A few years ago, I visited the city of Porto in Portugal. Wandering around the city, I stumbled upon a bookstore that has to be a contender for the title of ‘Coolest Bookshop Ever’. I’ll let you feast your eyes on the photograph below for a moment.
Right? So, as I wandered around the store, I noticed a lot of books by a Portuguese writer I’d never heard of called Fernando Pessoa. I found out later that Pessoa is something of a national treasure in Portugal. He’s a bit like their versions of James Joyce. Indeed, he has a look of Joyce about him, as you can see from the photograph of him below:
Pessoa (prononuced pesh-wa) led a solitary – and somewhat sad life. He never married, lived alone in various rented apartments in Lisbon, and died young at the age of forty seven, with only one book published. But, probably because of his solitary existence, he left behind a prodigious output. After he died, he left a trunk containing 25,426 items – comprised of poems, fragments, letters, and journals, all ascribed to different writers. And this is where it get’s interesting.
Pessoa invented these different writers and called them ‘heteronyms’. These ‘heteronyms’ were almost like split personalities; they were autobiographical or semi-autobiographical characters who supposedly wrote his books. But he didn’t just invent these characters; he gave each one their own personality, biography, and so on. As Wikipedia tells us, “The heteronyms possess distinct biographies, temperaments, philosophies, appearances and writing styles”. It’s estimated that – in all – he created seventy-two ‘heteronyms’.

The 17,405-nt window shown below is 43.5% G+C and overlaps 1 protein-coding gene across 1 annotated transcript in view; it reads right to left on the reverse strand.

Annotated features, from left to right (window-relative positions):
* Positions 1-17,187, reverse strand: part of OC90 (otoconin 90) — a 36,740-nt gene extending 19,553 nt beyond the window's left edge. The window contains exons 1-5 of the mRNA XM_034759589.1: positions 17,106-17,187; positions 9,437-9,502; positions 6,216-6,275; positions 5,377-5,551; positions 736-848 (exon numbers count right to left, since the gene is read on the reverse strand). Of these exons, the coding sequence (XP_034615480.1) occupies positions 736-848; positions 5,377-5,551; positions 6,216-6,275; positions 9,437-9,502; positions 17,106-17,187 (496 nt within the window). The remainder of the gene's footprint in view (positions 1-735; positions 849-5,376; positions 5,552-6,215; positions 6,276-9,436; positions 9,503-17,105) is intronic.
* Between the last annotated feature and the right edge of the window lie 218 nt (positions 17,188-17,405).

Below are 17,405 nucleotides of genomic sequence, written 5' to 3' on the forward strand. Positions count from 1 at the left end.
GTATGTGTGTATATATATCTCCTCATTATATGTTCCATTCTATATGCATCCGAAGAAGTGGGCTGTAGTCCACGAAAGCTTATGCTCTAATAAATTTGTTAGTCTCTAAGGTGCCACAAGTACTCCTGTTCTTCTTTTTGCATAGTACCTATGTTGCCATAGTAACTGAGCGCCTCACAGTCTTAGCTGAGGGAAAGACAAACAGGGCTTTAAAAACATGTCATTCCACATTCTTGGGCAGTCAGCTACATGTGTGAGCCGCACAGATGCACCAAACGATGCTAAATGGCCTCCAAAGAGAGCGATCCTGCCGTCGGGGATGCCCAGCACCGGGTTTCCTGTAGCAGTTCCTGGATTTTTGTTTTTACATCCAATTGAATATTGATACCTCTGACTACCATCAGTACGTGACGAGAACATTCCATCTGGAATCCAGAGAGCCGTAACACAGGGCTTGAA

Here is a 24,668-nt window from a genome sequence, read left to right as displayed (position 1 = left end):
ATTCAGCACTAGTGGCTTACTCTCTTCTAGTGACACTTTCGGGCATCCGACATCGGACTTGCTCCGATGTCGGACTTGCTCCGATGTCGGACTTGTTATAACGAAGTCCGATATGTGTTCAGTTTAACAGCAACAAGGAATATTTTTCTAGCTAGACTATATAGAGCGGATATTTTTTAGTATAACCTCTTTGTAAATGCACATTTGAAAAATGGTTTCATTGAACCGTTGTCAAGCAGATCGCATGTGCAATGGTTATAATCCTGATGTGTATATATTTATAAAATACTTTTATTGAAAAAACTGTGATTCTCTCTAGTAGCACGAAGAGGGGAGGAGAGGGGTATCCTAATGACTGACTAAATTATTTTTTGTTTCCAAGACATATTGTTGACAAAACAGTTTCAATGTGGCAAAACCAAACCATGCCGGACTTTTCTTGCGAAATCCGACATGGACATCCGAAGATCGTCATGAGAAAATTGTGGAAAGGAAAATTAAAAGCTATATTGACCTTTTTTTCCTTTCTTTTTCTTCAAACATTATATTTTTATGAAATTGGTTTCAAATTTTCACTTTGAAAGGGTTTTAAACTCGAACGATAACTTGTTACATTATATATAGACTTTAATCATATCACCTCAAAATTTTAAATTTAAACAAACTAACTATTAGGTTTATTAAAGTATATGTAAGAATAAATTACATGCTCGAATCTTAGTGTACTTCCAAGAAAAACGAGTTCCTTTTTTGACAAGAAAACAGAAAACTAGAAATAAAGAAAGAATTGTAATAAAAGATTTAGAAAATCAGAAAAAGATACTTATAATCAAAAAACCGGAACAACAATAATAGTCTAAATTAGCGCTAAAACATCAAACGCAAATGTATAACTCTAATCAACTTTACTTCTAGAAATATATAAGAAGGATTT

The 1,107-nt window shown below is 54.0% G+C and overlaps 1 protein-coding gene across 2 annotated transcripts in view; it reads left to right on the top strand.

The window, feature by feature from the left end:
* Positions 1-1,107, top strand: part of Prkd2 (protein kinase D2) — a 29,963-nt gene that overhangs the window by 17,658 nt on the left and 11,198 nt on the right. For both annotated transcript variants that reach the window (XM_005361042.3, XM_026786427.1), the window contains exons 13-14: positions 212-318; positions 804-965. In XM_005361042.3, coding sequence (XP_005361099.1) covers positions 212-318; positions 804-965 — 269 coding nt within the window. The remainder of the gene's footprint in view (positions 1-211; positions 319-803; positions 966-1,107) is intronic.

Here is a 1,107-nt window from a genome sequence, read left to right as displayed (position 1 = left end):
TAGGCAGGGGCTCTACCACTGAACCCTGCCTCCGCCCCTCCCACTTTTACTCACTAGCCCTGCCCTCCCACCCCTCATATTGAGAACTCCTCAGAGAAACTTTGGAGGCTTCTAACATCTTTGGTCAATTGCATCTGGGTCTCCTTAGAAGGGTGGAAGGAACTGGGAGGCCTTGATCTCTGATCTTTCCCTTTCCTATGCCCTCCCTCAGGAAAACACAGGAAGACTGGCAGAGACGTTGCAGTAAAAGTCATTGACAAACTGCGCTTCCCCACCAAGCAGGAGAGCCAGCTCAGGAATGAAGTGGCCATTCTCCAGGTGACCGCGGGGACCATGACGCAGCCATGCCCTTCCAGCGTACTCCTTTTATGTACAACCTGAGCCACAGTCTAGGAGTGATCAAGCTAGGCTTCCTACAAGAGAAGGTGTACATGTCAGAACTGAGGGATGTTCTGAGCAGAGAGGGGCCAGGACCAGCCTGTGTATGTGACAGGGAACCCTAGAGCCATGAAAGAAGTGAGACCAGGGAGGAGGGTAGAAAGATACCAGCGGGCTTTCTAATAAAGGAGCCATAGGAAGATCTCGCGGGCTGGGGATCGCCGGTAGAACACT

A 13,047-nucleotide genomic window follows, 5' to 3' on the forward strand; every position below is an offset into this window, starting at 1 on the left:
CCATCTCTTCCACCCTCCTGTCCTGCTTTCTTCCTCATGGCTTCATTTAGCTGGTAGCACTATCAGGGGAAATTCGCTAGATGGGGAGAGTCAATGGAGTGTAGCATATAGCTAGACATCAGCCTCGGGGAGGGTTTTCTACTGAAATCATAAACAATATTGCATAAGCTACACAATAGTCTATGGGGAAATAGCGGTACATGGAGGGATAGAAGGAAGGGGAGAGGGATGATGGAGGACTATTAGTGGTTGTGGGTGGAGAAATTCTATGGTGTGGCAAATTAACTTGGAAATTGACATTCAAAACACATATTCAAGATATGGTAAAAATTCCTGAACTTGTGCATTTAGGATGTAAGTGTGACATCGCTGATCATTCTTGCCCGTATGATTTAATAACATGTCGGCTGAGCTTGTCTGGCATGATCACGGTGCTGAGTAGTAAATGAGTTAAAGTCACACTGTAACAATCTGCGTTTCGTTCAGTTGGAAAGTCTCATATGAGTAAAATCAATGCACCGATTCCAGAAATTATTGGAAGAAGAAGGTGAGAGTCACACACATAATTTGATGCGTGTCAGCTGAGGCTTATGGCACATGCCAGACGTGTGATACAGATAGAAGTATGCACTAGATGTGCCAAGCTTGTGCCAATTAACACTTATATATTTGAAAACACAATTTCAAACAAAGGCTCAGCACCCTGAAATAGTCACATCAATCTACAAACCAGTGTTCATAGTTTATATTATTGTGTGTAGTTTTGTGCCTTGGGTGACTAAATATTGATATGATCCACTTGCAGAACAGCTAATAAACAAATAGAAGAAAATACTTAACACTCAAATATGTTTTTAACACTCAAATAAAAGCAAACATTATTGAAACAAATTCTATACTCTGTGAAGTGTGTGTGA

Many authors have written under pseudonyms or created alter-egos for themselves in their books (Joyce’s Stephen Dedalus or Bukowski’s Henry Chinaski) But this was more than just creating a character who’s in a book or coming up with a pseudonym; these weren’t just pseudonyms because it wasn’t simply an author writing under an assumed name, it was an author writing under an assumed personality, indeed, numerous assumed personalities. Pessoa treated these characters as if they were real people. In fact, at one stage, he sent letters to his girlfriend as one of these people, and she – getting in on the joke – corresponded with him.
But this was more than a joke or a game to Pessoa. He believed that we all have these different fractured parts of our psyche – different aspects of ourselves – and he chose to name them, and give them life. I find the idea fascinating. I don’t think there are many of us who would have the time – let alone the stamina – to come up with “distinct biographies, philosophies, appearances and writing styles” for seventy-two pseudonyms. Nonetheless, you’ve got to admire the sheer audacity of somebody who did.
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